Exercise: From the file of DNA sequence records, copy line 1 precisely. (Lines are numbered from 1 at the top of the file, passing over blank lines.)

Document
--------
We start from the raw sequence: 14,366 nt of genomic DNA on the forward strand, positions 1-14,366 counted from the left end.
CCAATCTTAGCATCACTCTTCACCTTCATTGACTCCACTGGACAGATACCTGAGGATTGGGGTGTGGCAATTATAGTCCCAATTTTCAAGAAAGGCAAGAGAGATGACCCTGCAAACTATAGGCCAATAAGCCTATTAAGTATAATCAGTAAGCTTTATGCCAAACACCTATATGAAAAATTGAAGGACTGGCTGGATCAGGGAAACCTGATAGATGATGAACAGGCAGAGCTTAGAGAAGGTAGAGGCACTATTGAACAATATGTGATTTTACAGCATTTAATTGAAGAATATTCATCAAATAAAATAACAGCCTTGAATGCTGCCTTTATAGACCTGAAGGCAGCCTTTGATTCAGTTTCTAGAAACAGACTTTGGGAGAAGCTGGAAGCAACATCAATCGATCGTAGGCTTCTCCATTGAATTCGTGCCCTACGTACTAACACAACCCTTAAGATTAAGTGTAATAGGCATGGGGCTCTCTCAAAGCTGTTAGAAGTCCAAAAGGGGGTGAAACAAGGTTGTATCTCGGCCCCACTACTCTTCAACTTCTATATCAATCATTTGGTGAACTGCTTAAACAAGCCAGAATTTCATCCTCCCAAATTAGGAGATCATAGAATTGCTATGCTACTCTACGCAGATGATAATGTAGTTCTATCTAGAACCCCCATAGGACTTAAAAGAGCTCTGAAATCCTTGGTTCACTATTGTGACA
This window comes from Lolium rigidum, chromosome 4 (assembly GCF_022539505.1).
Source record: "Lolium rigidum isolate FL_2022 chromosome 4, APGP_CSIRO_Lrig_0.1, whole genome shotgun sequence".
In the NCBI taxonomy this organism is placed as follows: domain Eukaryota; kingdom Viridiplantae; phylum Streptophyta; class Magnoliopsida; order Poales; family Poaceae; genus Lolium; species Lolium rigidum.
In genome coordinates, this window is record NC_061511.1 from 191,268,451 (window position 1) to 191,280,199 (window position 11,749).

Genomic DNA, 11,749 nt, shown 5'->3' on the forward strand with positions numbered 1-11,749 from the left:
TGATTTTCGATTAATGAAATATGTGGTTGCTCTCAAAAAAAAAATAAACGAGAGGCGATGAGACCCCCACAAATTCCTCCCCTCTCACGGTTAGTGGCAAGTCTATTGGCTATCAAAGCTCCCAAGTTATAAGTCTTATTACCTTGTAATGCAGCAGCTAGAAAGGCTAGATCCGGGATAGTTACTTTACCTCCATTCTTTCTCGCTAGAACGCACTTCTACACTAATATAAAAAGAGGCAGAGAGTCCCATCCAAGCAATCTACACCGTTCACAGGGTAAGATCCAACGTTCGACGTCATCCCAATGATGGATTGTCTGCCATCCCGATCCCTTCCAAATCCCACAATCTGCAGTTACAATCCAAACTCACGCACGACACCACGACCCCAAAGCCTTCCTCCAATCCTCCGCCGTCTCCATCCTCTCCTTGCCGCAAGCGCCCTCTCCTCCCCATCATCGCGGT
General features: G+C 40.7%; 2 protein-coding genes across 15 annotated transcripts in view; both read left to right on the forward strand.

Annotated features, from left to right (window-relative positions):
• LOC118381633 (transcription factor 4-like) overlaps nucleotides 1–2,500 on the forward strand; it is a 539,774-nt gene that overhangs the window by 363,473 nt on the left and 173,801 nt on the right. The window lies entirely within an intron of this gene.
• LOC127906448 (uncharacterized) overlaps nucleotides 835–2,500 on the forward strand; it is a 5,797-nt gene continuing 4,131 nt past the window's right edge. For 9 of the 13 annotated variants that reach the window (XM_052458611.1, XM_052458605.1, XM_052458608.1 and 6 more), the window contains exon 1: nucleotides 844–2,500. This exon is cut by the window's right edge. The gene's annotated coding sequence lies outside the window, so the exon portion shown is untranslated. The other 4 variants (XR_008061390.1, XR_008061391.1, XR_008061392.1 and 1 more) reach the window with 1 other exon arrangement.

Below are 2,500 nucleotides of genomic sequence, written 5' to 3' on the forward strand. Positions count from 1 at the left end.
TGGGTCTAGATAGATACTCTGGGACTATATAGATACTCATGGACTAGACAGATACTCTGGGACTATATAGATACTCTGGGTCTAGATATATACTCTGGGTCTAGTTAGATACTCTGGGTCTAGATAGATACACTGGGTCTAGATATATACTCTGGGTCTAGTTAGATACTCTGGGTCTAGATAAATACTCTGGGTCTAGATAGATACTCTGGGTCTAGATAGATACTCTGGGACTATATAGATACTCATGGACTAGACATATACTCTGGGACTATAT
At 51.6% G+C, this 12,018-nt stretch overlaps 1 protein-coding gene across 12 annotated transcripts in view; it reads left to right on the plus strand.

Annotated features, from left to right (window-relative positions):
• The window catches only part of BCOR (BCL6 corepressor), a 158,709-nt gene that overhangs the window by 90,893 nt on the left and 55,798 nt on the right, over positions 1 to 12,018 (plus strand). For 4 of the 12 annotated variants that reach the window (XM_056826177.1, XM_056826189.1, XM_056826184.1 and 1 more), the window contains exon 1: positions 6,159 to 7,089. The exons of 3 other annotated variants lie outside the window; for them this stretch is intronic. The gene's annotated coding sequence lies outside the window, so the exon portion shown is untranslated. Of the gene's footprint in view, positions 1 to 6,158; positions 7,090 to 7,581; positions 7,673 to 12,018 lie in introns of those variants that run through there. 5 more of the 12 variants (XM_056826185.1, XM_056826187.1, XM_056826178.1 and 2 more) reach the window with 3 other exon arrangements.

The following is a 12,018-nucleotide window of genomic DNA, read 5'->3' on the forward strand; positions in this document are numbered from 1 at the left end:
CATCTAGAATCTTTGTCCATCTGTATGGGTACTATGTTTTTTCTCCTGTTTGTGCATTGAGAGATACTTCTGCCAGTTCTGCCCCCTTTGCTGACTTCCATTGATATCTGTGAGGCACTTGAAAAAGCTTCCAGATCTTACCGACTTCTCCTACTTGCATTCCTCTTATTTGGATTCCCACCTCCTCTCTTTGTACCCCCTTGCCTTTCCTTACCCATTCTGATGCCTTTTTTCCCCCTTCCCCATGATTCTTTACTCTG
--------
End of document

We start from the raw sequence: 14,366 nt of genomic DNA on the forward strand, positions 1-14,366 counted from the left end.